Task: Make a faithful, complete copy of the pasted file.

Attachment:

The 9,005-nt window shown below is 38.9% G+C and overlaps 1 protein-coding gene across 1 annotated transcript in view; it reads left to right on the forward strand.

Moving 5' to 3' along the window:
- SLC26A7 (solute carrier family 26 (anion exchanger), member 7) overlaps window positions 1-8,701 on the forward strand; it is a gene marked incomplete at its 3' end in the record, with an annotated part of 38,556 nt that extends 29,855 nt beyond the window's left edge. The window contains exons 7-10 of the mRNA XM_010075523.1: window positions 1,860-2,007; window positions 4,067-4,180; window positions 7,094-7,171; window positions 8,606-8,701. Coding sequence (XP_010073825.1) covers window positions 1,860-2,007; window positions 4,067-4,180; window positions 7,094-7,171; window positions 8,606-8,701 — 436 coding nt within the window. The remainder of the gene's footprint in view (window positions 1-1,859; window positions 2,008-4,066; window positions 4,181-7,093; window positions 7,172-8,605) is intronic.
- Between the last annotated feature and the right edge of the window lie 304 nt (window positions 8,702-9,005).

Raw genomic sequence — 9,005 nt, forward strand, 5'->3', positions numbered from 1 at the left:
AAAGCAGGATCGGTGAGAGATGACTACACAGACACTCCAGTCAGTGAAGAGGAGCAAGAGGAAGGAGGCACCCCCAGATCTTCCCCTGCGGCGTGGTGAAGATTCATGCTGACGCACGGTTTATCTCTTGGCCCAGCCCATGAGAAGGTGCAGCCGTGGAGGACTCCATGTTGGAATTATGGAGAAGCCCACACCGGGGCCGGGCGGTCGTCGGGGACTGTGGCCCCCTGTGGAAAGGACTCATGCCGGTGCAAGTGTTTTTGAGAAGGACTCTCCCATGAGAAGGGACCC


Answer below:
The 9,005-nt window shown below is 38.9% G+C and overlaps 1 protein-coding gene across 1 annotated transcript in view; it reads left to right on the forward strand.

Moving 5' to 3' along the window:
- SLC26A7 (solute carrier family 26 (anion exchanger), member 7) overlaps window positions 1-8,701 on the forward strand; it is a gene marked incomplete at its 3' end in the record, with an annotated part of 38,556 nt that extends 29,855 nt beyond the window's left edge. The window contains exons 7-10 of the mRNA XM_010075523.1: window positions 1,860-2,007; window positions 4,067-4,180; window positions 7,094-7,171; window positions 8,606-8,701. Coding sequence (XP_010073825.1) covers window positions 1,860-2,007; window positions 4,067-4,180; window positions 7,094-7,171; window positions 8,606-8,701 — 436 coding nt within the window. The remainder of the gene's footprint in view (window positions 1-1,859; window positions 2,008-4,066; window positions 4,181-7,093; window positions 7,172-8,605) is intronic.
- Between the last annotated feature and the right edge of the window lie 304 nt (window positions 8,702-9,005).

Raw genomic sequence — 9,005 nt, forward strand, 5'->3', positions numbered from 1 at the left:
AAAGCAGGATCGGTGAGAGATGACTACACAGACACTCCAGTCAGTGAAGAGGAGCAAGAGGAAGGAGGCACCCCCAGATCTTCCCCTGCGGCGTGGTGAAGATTCATGCTGACGCACGGTTTATCTCTTGGCCCAGCCCATGAGAAGGTGCAGCCGTGGAGGACTCCATGTTGGAATTATGGAGAAGCCCACACCGGGGCCGGGCGGTCGTCGGGGACTGTGGCCCCCTGTGGAAAGGACTCATGCCGGTGCAAGTGTTTTTGAGAAGGACTCTCCCATGAGAAGGGACCC